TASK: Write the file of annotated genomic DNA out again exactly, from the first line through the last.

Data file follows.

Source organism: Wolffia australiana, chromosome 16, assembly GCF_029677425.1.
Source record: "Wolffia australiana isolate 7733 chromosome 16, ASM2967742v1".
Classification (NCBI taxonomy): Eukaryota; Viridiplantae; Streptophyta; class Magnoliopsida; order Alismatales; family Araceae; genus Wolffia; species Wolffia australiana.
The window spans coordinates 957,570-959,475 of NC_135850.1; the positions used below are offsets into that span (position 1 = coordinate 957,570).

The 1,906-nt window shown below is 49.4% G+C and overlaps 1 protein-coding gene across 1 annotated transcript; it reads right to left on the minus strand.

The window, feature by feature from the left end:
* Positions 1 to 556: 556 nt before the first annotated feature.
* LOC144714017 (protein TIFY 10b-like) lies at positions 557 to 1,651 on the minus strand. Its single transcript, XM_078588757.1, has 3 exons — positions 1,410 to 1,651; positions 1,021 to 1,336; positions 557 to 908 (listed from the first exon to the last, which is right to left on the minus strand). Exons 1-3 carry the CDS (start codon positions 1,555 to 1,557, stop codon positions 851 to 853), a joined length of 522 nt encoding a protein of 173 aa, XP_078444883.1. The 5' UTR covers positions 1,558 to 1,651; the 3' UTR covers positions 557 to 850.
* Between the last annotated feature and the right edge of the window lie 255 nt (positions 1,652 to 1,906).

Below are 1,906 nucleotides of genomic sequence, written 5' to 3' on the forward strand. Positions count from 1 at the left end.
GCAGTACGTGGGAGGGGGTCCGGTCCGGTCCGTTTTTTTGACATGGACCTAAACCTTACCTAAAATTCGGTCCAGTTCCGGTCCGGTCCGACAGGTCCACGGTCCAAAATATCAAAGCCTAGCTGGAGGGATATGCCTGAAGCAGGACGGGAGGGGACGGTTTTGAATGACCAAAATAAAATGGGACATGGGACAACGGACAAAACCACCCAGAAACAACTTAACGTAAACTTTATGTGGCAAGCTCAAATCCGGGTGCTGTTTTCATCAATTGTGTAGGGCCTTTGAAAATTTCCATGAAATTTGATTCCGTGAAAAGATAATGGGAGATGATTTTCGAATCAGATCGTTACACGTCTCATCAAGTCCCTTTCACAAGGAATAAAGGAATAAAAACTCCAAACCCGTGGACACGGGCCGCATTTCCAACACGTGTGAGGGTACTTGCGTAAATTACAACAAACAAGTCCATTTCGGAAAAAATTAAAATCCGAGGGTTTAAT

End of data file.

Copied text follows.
Source organism: Wolffia australiana, chromosome 16, assembly GCF_029677425.1.
Source record: "Wolffia australiana isolate 7733 chromosome 16, ASM2967742v1".
Classification (NCBI taxonomy): Eukaryota; Viridiplantae; Streptophyta; class Magnoliopsida; order Alismatales; family Araceae; genus Wolffia; species Wolffia australiana.
The window spans coordinates 957,570-959,475 of NC_135850.1; the positions used below are offsets into that span (position 1 = coordinate 957,570).

The 1,906-nt window shown below is 49.4% G+C and overlaps 1 protein-coding gene across 1 annotated transcript; it reads right to left on the minus strand.

The window, feature by feature from the left end:
* Positions 1 to 556: 556 nt before the first annotated feature.
* LOC144714017 (protein TIFY 10b-like) lies at positions 557 to 1,651 on the minus strand. Its single transcript, XM_078588757.1, has 3 exons — positions 1,410 to 1,651; positions 1,021 to 1,336; positions 557 to 908 (listed from the first exon to the last, which is right to left on the minus strand). Exons 1-3 carry the CDS (start codon positions 1,555 to 1,557, stop codon positions 851 to 853), a joined length of 522 nt encoding a protein of 173 aa, XP_078444883.1. The 5' UTR covers positions 1,558 to 1,651; the 3' UTR covers positions 557 to 850.
* Between the last annotated feature and the right edge of the window lie 255 nt (positions 1,652 to 1,906).

Below are 1,906 nucleotides of genomic sequence, written 5' to 3' on the forward strand. Positions count from 1 at the left end.
GCAGTACGTGGGAGGGGGTCCGGTCCGGTCCGTTTTTTTGACATGGACCTAAACCTTACCTAAAATTCGGTCCAGTTCCGGTCCGGTCCGACAGGTCCACGGTCCAAAATATCAAAGCCTAGCTGGAGGGATATGCCTGAAGCAGGACGGGAGGGGACGGTTTTGAATGACCAAAATAAAATGGGACATGGGACAACGGACAAAACCACCCAGAAACAACTTAACGTAAACTTTATGTGGCAAGCTCAAATCCGGGTGCTGTTTTCATCAATTGTGTAGGGCCTTTGAAAATTTCCATGAAATTTGATTCCGTGAAAAGATAATGGGAGATGATTTTCGAATCAGATCGTTACACGTCTCATCAAGTCCCTTTCACAAGGAATAAAGGAATAAAAACTCCAAACCCGTGGACACGGGCCGCATTTCCAACACGTGTGAGGGTACTTGCGTAAATTACAACAAACAAGTCCATTTCGGAAAAAATTAAAATCCGAGGGTTTAAT